With the university’s blessing, they engaged the Charlottesville community, particularly the wary descendants of the enslaved laborers, who refer to UVA as “the plantation.” The design team fanned out for town meetings at halls and churches. An early conflict arose over choosing a site: students longed for the Memorial to be on the historic lawn, but locals were uncomfortable venturing into the heart of the elitist institution. So the site chosen is down the slope, east of the Rotunda, closer to downtown. “We have 200 years of earned mistrust,” says Dukes, who was vital in facilitating the dialogues. “This process has gone a long way to ease that.”
Then the question: what form should the memorial take? Wilson had introduced the idea of the “ring shout,” an ecstatic ritual dance of enslaved people. While that was simmering, the “aha moment,” recalls Meejin Yoon, principal of H+Y along with her husband, Eric Höweler, came when someone in the annual Charlottesville Freedom Day march, marking the liberation of the enslaved by Union troops on March 3, 1865, carried a banner that read “Let Freedom Ring.” The design took shape as concentric rings of stone—the 80-foot diameter across the exterior is the same as that of the Rotunda—with an interior walkway, a circular bench ringing a water feature, and a large grassy space in the center for gatherings.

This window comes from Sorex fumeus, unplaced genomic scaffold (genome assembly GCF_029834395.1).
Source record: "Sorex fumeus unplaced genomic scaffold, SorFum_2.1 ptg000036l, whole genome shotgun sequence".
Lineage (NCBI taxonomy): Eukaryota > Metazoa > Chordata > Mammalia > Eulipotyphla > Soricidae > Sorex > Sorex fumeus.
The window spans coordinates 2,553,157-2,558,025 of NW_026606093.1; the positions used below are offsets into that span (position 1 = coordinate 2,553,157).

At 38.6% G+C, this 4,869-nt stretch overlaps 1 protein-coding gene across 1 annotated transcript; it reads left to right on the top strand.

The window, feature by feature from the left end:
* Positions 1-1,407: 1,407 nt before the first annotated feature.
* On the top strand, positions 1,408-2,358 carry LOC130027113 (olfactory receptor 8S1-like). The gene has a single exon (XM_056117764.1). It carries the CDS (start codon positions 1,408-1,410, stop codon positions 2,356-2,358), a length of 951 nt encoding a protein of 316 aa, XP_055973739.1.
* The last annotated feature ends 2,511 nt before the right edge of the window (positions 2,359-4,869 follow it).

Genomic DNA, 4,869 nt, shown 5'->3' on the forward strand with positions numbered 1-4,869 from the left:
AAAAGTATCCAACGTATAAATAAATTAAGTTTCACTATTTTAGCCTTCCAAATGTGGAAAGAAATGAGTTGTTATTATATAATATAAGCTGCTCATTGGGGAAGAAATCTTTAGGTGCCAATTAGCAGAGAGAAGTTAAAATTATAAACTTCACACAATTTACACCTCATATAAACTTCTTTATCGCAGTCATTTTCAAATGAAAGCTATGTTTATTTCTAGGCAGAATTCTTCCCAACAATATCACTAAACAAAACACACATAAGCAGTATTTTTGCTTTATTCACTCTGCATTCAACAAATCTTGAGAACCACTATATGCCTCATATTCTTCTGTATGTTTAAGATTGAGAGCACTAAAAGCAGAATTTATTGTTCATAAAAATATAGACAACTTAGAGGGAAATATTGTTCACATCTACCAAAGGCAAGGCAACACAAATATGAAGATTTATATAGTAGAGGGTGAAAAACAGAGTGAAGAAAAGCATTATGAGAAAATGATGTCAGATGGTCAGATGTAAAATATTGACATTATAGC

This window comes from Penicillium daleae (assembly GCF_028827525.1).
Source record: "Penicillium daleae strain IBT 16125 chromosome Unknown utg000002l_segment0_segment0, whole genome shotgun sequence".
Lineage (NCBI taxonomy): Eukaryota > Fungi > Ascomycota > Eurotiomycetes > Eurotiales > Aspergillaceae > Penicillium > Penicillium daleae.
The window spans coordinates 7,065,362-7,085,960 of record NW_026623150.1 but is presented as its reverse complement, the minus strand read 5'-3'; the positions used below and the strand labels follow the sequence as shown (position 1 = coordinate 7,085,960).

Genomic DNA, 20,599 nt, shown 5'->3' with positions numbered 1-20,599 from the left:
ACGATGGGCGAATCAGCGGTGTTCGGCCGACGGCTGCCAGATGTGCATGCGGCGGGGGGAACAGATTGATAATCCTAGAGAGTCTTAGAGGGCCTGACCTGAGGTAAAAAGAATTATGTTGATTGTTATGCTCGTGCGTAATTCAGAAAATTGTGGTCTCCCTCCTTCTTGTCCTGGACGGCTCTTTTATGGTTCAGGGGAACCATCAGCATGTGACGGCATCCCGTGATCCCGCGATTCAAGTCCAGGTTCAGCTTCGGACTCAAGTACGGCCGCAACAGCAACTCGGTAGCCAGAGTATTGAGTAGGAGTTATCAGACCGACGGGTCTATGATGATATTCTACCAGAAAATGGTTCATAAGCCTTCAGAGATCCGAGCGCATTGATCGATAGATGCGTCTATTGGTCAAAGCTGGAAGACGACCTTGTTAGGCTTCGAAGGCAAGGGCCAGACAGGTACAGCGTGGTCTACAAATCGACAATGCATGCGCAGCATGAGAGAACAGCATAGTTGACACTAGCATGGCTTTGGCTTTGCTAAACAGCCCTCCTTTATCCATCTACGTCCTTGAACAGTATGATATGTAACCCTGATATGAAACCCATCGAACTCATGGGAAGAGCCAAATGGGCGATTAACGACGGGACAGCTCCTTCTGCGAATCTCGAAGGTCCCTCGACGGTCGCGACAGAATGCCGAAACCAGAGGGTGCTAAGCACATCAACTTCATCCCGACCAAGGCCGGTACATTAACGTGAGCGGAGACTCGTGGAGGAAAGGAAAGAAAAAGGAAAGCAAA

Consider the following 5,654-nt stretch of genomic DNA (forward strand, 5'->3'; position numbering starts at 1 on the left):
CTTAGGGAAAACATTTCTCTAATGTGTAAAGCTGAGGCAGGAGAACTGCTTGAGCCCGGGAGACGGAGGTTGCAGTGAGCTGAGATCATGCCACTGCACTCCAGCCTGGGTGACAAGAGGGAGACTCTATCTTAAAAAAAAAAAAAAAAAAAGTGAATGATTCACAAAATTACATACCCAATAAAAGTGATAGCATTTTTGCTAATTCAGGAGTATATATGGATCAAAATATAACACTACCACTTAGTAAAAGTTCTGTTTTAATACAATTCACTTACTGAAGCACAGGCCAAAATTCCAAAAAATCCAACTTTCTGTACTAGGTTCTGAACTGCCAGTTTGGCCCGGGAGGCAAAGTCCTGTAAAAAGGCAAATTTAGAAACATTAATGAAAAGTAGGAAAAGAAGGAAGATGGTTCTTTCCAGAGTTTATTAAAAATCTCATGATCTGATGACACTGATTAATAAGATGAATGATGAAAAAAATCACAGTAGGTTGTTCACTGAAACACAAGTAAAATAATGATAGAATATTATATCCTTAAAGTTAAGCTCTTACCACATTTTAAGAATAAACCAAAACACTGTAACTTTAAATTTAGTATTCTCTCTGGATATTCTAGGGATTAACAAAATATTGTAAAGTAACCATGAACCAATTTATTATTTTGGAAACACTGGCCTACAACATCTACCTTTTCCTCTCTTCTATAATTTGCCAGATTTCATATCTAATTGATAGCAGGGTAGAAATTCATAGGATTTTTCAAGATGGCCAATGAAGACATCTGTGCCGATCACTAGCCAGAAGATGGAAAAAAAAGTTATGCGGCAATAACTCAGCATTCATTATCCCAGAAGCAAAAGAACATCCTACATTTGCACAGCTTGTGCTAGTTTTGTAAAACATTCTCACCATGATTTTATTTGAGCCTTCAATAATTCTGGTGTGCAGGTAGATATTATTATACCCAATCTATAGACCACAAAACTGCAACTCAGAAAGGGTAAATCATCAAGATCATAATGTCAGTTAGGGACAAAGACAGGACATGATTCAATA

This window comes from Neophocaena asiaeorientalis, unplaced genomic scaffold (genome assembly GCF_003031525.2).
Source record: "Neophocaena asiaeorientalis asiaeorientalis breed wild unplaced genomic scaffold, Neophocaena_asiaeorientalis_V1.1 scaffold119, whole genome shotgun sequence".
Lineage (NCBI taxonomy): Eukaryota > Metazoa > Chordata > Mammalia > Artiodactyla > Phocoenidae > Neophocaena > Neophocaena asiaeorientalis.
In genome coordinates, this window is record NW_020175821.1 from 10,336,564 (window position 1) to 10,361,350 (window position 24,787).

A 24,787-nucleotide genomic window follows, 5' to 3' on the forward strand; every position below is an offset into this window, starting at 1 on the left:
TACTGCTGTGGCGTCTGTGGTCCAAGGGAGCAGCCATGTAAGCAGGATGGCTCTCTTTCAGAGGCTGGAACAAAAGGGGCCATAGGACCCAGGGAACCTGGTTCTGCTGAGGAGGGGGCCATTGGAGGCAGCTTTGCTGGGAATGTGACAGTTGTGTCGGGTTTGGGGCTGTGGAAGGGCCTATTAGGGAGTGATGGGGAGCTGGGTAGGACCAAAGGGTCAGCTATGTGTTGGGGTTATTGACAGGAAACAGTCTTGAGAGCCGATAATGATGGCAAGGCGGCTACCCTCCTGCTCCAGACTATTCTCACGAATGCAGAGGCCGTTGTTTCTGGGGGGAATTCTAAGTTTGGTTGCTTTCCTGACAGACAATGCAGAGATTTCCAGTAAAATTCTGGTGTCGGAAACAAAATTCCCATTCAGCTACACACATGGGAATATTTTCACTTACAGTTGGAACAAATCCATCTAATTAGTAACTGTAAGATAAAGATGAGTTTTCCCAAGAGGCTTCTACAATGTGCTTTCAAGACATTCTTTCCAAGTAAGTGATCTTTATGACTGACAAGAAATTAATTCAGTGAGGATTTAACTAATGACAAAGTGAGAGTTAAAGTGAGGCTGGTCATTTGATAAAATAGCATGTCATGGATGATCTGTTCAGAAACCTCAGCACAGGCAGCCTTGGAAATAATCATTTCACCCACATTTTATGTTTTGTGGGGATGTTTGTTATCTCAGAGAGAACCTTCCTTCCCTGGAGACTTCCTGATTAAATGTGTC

Visitors read the historical timeline.
The rough-hewn granite exterior is meant to evoke multiple meanings.
Photos © Alan Karchmer
The granite for the walls, called Virginia Mist, is from a nearby quarry, with the exterior roughly honed. “It is grooved to evoke how stone was cut,” says university architect Alice Raucher, “and also the scarring of those who were whipped.” (The stone fabricator had worked with H+Y on their extraordinary Collier Memorial on the MIT campus.)
The 4,000 memory marks commemorate each enslaved person. Photo © Alan Karchmer
How the slashes appear on the interior wall after a rain. Photo courtesy Höweler + Yoon Architecture
Another hurdle was how to commemorate 4,000 people, most of them anonymous. Many in the community wanted a lifelike sculpture. “There was a struggle between abstractness and a desire for a literal figure,” says Yoon. “Yet people also like that the Memorial is a space, not an object.” Several eloquent elements have been incorporated into the design. Memory marks—4,000 horizontal slashes—are carved into the interior wall, each denoting one human being; of those, 900 names are known and inscribed there as well, and more names can be added if scholars unearth them. A timeline, etched into the ring of the shallow water feature, details some of their stories from the scant historical record, from the violence inflicted upon them to their workmanship—Thrimston Hern, a tolerable good stonecutter.